Decision Summary HPA No. 95-33
- HPA Number
- Building Name
- Vigilant Firehouse
- 1066 Wisconsin Ave. NW
- Date of Order
HPA Number: 95-33
Case Name: In Re: Back Bay Restaurant Group
Location of Property: 1066 Wisconsin Avenue, N.W.
Date of Decision: 6/20/95
Type of Permit Sought: Partial Demolition
Summary of Decision:
Back Bay Restaurant Group Operating, Inc. (the “Applicant”) sought a permit for partial demolition after-the-fact of its removal of the North and South walls of the Vigilant (the “Building”), an individually designated landmark also located within the Georgetown Historic District (oldest standing firehouse in the District). With regard to the North wall, the Mayor’s Agent concluded that because the wall was an interior wall, and the Historic Landmark and Historic District Protection Act of 1978, D.C. Code §5-1001 et seq. (1994) (the “Act”) only applies to exterior structures, it was properly removed under the Applicant’s properly obtained permit for interior demolition. With regard to the South wall, the Mayor’s Agent found that the wall was an exterior wall and that its removal was tantamount to a demolition. Concluding that the demolition was necessary in the public interest because it was consistent with the purposes of the Act, the Mayor’s Agent ordered the issuance of an after-the-fact partial demolition permit for the South wall.
Interior Alterations/Scope of Act:
The Mayor’s Agent clarified that the Act applies only to exterior structures noting that the definitions of “alteration” and “demolition,” under the Act, specify the “exterior appearance” and the “façade of a building.” See D.C. Code §§5-1002(1), 5-1002(3). Any removal of an interior wall neither qualifies as an alteration nor as a demolition under the Act, and does not, therefore, require a hearing before the Mayor’s Agent. The North wall was fully enclosed by a prior two-story addition, and, when the Building was designated on the National Register, the North wall was acknowledged as an interior wall and did not designate the interior of the Building as an historic interior. Thus, the Mayor’s Agent concluded that the North wall was interior and not subject to the Act (and properly removed pursuant to the building permit Applicant had obtained).
Although Applicant argued that the work performed on the South wall was a “repair” and not a demolition, the Mayor’s Agent found that the extent of deterioration to such wall and the work performed to reconstruct it was in fact a demolition – i.e., the “razing or destruction…in significant part, of a structure…[including] the removal or destruction of any façade of a building or structure.” Finding a demolition had occurred, the Mayor’s Agent concluded that the Applicant was required to do one of two things. First, the Applicant could have fully disclosed the removal of an exterior wall and sought a recommendation from the Historic Preservation Review Board that the wall did not contribute to the historic landmark; a Mayor’s Agent’s hearing would not, therefore, have been required. Second, the Applicant could have sought a demolition permit from the Building Inspection Division of the Department of Consumer and Regulatory Affairs and a hearing before the Mayor’s Agent (the latter of which was being pursued retroactively).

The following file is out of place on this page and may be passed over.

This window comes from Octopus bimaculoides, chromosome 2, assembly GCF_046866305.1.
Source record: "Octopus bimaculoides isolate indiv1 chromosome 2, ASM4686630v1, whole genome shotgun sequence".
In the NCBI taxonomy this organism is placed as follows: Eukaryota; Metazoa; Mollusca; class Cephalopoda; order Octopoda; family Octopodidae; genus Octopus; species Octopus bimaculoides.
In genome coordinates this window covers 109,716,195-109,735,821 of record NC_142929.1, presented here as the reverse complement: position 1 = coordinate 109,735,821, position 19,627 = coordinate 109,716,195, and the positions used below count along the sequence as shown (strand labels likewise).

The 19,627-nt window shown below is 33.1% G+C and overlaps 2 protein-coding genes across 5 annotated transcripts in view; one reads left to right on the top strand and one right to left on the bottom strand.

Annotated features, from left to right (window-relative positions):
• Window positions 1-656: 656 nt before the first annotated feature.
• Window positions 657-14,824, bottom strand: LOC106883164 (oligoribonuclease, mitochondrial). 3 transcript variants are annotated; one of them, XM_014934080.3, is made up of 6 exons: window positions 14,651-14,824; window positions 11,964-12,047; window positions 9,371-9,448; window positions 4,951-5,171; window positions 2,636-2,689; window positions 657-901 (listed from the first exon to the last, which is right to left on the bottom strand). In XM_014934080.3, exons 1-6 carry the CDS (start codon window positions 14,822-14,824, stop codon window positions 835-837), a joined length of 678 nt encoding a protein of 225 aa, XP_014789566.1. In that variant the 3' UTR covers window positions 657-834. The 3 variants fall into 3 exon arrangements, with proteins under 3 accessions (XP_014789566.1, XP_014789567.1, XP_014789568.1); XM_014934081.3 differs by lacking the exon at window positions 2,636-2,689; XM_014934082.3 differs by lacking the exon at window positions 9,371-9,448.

Necessary in the Public Interest:
The Mayor’s Agent concluded that because the Applicant made no claim of economic hardship, her analysis under the Act as to whether to issue a permit to demolish was limited to a determination of whether such permit was “necessary in the public interest.” Furthermore, because the Applicant made no claim that its work on the Building was “a project of special merit,” the Mayor’s Agent had to determine whether the work was consistent with the purposes of the Act. See D.C. Preservation League v. Department of Consumer and Regulatory Affairs, 646 A.2d 984, 990 (1994).
Consistent with the Purposes of the Act:
The purposes of the Act with respect to historic landmarks are: “(A) to retain and enhance historic landmarks in the District of Columbia and to encourage adaptation for current use; and (B) to encourage the restoration of historic landmarks.” D.C. Code §5-1001(b)(2).
The Mayor’s Agent found that the South wall no longer “contributed to the historic landmark of which it was a part” because of its deteriorated condition and that the majority of bricks comprising the wall were beyond repair. Furthermore, the Mayor’s Agent concluded that the demolition of the South wall did not detract from the “salient historic qualities” of the Building because the roof, cupola and façade of the Building still remained.
The Mayor’s Agent determined that the Applicant only removed the South wall because it was without “more feasible alternatives” after Applicant had consulted with many experts, and that the Applicant’s intention to rebuild the wall with matching brick and with as many of the original bricks from the wall as possible would “retain and enhance the Vigilant, much more so than in its prior deteriorated condition.” In addition, the removal of the wall conformed to the adaptation of the Building for its current use as a restaurant.
Concluding that the Applicant had demonstrated that the partial demolition would permit the “retention, enhancement, restoration and adaptation for current use” of the Building, the Mayor’s Agent found that the demolition of the wall was necessary in the public interest because of its consistency with the purposes of the Act.
See DCPL v. DCRA (Vigilant Firehouse), 711 A.2d 1273 (D.C. 1998) for subsequent history.